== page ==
Gordon Adams sees the defense cuts in Europe as a precursor to our own. Here's hoping:
US defense spending will be hit by a double tsunami in the next two years. One wave will be rising demand for the same kind of fiscal austerity the Europeans are facing. It will receive new impetus from a likely Republican victory in the November elections, bringing a new wave of small government conservatives into the Congress. Additional fuel will be poured on by post-election reports from the Bipartisan Policy Center's Debt Reduction Task Force (co-chaired by Dr. Alice Rivlin and Sen. Pete Domenici), due in mid-November, and the President's National Commission on Fiscal Responsibility and Reform (co-chaired by Sen. Alan Simpson and former White House Chief of Staff Erskine Bowles), due in early December. All of these participants in the debate agree that deficit and debt control depend, both economically and politically, on putting all federal spending and revenues on the table.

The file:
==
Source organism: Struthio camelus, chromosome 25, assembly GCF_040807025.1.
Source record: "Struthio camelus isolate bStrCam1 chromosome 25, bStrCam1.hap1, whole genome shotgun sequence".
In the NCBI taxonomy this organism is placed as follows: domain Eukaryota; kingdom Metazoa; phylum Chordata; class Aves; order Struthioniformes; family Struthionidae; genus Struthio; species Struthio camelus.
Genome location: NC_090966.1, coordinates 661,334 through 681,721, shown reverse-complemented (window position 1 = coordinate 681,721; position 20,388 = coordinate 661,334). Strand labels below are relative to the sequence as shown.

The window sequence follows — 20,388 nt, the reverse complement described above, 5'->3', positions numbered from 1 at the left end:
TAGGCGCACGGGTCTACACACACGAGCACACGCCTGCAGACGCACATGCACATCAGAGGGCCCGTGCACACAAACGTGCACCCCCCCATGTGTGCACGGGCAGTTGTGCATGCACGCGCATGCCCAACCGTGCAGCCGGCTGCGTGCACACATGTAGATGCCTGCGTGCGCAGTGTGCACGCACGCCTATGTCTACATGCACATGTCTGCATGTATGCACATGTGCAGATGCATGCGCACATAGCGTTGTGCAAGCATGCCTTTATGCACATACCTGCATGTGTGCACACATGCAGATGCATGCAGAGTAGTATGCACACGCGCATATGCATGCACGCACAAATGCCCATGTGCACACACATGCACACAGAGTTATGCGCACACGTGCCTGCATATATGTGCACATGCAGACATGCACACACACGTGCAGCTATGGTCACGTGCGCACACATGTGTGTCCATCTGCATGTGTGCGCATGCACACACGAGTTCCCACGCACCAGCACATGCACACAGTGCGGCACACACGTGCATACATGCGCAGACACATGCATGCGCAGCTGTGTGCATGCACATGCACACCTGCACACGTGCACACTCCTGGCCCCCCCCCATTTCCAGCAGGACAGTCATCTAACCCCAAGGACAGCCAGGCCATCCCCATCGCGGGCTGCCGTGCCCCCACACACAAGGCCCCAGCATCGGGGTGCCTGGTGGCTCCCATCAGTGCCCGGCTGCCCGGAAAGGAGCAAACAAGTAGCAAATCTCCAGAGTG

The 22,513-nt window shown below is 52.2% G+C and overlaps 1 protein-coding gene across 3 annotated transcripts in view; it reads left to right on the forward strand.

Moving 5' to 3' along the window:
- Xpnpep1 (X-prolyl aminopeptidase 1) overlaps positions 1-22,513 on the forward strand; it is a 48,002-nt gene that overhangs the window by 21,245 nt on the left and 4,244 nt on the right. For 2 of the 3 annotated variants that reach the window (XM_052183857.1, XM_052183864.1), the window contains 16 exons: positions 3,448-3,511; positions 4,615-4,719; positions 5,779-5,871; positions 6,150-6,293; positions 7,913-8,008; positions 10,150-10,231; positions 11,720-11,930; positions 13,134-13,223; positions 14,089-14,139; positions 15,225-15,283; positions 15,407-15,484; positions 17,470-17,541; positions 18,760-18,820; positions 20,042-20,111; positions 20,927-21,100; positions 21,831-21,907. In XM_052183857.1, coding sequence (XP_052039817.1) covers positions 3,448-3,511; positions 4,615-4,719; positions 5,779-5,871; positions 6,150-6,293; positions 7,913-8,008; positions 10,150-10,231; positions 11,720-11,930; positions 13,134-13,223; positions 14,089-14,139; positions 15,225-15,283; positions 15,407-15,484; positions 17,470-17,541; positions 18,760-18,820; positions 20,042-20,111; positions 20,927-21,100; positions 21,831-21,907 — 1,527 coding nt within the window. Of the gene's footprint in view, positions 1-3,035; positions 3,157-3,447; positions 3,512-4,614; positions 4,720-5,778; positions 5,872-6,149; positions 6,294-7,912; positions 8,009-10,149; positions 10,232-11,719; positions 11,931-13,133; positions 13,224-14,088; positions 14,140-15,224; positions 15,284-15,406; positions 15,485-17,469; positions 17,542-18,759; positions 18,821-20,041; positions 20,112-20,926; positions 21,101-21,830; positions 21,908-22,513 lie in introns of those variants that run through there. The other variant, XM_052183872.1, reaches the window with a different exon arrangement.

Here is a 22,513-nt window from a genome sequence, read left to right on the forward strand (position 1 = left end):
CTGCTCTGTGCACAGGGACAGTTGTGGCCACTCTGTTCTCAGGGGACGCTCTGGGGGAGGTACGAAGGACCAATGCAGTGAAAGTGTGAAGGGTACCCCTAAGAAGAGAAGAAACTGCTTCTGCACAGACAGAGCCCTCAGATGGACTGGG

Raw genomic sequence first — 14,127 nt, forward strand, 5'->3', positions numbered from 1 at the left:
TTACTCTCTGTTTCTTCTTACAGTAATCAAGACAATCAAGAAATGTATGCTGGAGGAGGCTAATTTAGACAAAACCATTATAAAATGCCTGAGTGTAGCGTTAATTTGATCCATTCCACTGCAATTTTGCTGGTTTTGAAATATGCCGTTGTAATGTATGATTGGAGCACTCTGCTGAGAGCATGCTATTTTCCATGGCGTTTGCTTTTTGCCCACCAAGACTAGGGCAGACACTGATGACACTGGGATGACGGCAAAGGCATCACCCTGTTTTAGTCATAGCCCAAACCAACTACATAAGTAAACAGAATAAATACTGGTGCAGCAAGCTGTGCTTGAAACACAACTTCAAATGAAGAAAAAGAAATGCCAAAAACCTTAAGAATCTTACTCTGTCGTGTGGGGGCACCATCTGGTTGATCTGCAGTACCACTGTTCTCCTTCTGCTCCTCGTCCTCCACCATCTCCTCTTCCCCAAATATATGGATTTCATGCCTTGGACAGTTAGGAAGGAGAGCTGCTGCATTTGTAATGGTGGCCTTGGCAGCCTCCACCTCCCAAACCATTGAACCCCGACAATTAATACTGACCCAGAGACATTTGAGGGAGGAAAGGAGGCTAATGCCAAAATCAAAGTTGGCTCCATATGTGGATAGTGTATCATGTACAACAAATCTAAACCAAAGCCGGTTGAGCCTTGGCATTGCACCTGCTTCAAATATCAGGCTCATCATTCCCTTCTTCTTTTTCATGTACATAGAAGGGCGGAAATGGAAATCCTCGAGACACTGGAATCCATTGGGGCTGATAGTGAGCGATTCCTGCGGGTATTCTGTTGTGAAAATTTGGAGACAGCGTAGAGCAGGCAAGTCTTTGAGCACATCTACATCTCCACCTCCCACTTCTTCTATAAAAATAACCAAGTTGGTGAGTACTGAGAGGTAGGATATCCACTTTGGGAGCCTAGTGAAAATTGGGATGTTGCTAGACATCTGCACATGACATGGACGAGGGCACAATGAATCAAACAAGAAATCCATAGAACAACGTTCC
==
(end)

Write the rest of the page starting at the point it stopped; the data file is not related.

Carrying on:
The other tidal wave will be the end of the US deployment to Iraq, due next year, and the more-rapid-than-forecast US withdrawal from Afghanistan.